It’s been said that “good is the enemy of great.” It’s a common cliché that just challenges those among us who are satisfied with being “good” at something. Why not take things to that proverbial “next level” and strive to make things “great”? How much more effort, knowledge, skill, financial investment or luck would it take?
Remember the old television show from the 70’s called “The Six Million Dollar Man”? It starred Lee Majors as Steve Austin, the former astronaut that was outfitted with bionic legs, a bionic arm and a bionic eye after a near fatal crash. Major Austin was used as a crime-fighting opponent of evil. In the opening credits the narrator spoke the words that all of us who were raised in the 70’s will remember – “Steve Austin, astronaut. A man barely alive. Gentlemen, we can rebuild him. We have the technology. We have the capability to build the world’s first bionic man. Steve Austin will be that man. Better than he was before. Better, stronger, faster.”
Those words, uttered on over 100 episodes in the mid 70’s remind me a lot about this week’s Business Principle #8 which states:
Now that doesn’t mean we spend our waking hours looking to find fault with people or systems within our control. It also is important to realize that if we identify areas of concern that we are empowered to communicate those concerns to the appropriate people within our organization. (See Business Principle #7)
We are constantly striving to make things better. Former Notre Dame head football coach Lou Holtz said in his 1991 video If Enough People Care that “loyalty doesn’t mean just saying good things about your company.” We need to look at every aspect of our industry, company, office and individual business platforms to identify what is working and what isn’t. Much like the gentlemen at the Office of Scientific Investigation (OSI) felt with Steve Austin, we have the technology. We can make things better than before.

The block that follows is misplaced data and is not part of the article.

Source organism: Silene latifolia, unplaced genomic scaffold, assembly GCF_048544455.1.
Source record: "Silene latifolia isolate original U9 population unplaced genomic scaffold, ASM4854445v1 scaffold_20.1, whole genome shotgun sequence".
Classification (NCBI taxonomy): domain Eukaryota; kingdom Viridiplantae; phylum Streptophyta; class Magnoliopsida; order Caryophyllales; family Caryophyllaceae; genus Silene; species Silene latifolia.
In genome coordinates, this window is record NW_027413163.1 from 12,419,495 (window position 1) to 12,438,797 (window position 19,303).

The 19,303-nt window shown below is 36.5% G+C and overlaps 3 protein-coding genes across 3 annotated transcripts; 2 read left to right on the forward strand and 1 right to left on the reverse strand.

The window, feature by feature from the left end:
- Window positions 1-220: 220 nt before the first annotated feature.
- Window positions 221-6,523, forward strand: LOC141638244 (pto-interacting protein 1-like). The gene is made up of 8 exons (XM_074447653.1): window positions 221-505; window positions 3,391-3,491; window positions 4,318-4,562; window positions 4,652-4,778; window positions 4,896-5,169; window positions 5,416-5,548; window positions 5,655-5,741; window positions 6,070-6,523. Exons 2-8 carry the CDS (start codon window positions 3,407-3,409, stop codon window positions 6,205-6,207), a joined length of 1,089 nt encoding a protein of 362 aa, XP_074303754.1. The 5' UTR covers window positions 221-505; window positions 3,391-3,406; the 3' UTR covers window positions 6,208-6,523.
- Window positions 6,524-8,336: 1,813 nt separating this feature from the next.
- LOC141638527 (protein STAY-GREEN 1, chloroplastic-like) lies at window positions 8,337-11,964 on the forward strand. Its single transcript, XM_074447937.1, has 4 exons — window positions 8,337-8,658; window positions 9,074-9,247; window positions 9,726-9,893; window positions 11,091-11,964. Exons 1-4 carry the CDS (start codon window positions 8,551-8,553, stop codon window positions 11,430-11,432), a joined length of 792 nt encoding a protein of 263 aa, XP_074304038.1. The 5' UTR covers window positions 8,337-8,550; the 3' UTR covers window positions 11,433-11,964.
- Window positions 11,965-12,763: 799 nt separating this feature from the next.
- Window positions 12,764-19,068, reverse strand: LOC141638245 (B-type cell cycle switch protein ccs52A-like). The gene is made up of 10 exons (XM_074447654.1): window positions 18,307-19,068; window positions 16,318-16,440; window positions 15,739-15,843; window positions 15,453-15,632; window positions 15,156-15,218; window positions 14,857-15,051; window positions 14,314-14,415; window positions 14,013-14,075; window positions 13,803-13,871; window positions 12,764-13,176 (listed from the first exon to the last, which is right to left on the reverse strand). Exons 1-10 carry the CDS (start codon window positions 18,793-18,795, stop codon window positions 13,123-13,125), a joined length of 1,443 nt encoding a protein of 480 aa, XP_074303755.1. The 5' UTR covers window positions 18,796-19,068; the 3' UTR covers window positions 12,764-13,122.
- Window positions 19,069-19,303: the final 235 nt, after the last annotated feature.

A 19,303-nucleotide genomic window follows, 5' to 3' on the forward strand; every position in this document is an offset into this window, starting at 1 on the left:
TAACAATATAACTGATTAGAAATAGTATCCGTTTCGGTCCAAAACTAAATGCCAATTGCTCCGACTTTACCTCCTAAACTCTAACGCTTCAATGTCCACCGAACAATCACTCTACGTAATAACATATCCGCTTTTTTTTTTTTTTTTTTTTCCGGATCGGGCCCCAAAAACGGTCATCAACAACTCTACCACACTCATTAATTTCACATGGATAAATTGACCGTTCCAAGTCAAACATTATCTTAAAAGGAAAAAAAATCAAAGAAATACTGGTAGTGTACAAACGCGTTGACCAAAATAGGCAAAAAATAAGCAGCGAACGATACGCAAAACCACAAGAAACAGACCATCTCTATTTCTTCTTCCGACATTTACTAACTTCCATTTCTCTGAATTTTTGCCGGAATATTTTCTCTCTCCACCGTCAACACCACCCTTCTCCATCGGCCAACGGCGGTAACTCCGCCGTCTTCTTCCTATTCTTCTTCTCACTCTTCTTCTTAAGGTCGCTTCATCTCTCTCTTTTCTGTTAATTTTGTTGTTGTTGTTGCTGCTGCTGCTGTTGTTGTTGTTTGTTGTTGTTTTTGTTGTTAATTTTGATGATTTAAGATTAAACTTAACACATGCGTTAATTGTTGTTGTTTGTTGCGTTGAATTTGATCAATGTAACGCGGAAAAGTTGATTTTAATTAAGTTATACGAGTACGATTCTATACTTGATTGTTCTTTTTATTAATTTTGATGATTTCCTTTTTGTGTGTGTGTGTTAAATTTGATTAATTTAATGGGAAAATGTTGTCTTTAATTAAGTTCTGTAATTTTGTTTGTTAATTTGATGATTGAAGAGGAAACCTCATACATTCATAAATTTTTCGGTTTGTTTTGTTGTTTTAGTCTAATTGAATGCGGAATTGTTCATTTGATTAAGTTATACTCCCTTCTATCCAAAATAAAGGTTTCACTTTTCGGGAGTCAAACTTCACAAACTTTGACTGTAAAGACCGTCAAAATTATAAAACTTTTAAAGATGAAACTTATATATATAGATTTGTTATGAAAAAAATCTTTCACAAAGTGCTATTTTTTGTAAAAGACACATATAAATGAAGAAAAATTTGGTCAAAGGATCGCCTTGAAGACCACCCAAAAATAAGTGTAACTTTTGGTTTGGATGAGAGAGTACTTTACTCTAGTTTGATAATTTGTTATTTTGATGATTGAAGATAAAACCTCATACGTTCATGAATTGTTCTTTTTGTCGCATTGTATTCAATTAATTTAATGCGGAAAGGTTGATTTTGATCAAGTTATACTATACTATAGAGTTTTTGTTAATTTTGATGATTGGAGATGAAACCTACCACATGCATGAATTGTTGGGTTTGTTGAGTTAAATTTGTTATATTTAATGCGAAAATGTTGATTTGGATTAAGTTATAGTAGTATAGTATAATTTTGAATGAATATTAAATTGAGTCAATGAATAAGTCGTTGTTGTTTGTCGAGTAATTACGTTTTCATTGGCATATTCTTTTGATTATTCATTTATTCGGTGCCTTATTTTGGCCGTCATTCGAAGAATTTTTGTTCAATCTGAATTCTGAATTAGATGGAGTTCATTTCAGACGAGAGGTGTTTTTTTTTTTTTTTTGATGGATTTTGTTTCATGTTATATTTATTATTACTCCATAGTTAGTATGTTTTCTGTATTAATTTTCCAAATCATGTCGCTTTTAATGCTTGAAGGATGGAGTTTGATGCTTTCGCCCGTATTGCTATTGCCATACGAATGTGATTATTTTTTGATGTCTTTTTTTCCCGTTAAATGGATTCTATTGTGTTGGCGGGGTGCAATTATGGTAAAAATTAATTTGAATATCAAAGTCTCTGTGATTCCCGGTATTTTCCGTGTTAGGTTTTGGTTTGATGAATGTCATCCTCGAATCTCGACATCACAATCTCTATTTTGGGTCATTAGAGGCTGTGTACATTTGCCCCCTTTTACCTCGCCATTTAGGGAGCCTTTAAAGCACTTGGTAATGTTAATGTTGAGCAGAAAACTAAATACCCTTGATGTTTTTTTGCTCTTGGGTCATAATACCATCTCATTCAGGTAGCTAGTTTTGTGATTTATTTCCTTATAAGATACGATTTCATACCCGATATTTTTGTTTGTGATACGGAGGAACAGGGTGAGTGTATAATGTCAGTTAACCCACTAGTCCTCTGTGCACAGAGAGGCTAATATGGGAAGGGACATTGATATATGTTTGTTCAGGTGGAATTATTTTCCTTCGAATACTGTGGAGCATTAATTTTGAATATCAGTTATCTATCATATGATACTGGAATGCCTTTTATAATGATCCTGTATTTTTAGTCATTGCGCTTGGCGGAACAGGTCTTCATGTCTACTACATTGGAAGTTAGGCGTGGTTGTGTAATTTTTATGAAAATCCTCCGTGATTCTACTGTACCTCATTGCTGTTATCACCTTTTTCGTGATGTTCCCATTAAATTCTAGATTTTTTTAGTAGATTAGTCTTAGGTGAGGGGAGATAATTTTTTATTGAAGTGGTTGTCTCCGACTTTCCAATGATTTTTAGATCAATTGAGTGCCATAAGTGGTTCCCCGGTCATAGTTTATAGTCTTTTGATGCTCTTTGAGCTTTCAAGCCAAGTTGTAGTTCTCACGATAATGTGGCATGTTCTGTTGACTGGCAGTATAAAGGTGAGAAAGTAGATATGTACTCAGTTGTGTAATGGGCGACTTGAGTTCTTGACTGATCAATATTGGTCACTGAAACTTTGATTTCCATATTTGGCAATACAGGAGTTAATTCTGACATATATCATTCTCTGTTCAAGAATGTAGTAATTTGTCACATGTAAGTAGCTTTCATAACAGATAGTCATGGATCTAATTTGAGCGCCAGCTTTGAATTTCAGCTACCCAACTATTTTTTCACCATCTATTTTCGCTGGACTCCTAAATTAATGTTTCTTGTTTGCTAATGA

Technology is just one of what I call “The Five T’s of Coldwell Banker” that makes us great. The others are Tools, Training, Teamwork and Traditions. Let’s all remember this Business Principle as we are continuously observing and fine-tuning our services and skills to succeed.
“I do not seek perfection because it is unattainable. All I strive for is professional excellence.”
Watch the video clip below and you’ll see a great example of Business Principle #8 in action. Tiger Woods – the world’s #1 golfer – is always trying to “become better.”
I challenge you to do the same by consistently living Business Principle #8 in your daily activities. What do you think? Can we “make things better than before”? Add your comments to the end of this post and share your thoughts on the topic.
Until my next post…Build Relationships…Solve Problems…Have Fun!